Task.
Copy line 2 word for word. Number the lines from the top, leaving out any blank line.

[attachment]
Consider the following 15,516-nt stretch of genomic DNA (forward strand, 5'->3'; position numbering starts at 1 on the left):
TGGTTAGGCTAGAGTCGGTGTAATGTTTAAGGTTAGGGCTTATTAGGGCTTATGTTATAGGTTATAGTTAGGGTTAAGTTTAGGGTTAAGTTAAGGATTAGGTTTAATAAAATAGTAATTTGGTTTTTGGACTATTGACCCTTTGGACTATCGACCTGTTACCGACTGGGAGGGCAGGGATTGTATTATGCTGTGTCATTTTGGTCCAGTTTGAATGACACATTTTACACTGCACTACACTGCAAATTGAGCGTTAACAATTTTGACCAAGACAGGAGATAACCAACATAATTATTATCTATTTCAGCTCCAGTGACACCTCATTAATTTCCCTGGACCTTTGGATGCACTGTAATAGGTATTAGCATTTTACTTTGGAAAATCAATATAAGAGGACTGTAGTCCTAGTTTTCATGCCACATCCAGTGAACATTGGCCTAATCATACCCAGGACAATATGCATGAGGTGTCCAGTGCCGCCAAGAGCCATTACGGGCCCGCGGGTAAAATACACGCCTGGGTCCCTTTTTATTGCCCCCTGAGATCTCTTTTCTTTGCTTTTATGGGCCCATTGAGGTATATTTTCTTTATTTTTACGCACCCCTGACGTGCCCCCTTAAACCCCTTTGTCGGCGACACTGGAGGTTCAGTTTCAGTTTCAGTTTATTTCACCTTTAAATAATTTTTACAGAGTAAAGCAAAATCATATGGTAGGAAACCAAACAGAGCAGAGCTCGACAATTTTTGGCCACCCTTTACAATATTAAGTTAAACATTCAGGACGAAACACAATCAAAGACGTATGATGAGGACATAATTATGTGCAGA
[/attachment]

TGGTTAGGCTAGAGTCGGTGTAATGTTTAAGGTTAGGGCTTATTAGGGCTTATGTTATAGGTTATAGTTAGGGTTAAGTTTAGGGTTAAGTTAAGGATTAGGTTTAATAAAATAGTAATTTGGTTTTTGGACTATTGACCCTTTGGACTATCGACCTGTTACCGACTGGGAGGGCAGGGATTGTATTATGCTGTGTCATTTTGGTCCAGTTTGAATGACACATTTTACACTGCACTACACTGCAAATTGAGCGTTAACAATTTTGACCAAGACAGGAGATAACCAACATAATTATTATCTATTTCAGCTCCAGTGACACCTCATTAATTTCCCTGGACCTTTGGATGCACTGTAATAGGTATTAGCATTTTACTTTGGAAAATCAATATAAGAGGACTGTAGTCCTAGTTTTCATGCCACATCCAGTGAACATTGGCCTAATCATACCCAGGACAATATGCATGAGGTGTCCAGTGCCGCCAAGAGCCATTACGGGCCCGCGGGTAAAATACACGCCTGGGTCCCTTTTTATTGCCCCCTGAGATCTCTTTTCTTTGCTTTTATGGGCCCATTGAGGTATATTTTCTTTATTTTTACGCACCCCTGACGTGCCCCCTTAAACCCCTTTGTCGGCGACACTGGAGGTTCAGTTTCAGTTTCAGTTTATTTCACCTTTAAATAATTTTTACAGAGTAAAGCAAAATCATATGGTAGGAAACCAAACAGAGCAGAGCTCGACAATTTTTGGCCACCCTTTACAATATTAAGTTAAACATTCAGGACGAAACACAATCAAAGACGTATGATGAGGACATAATTATGTGCAGA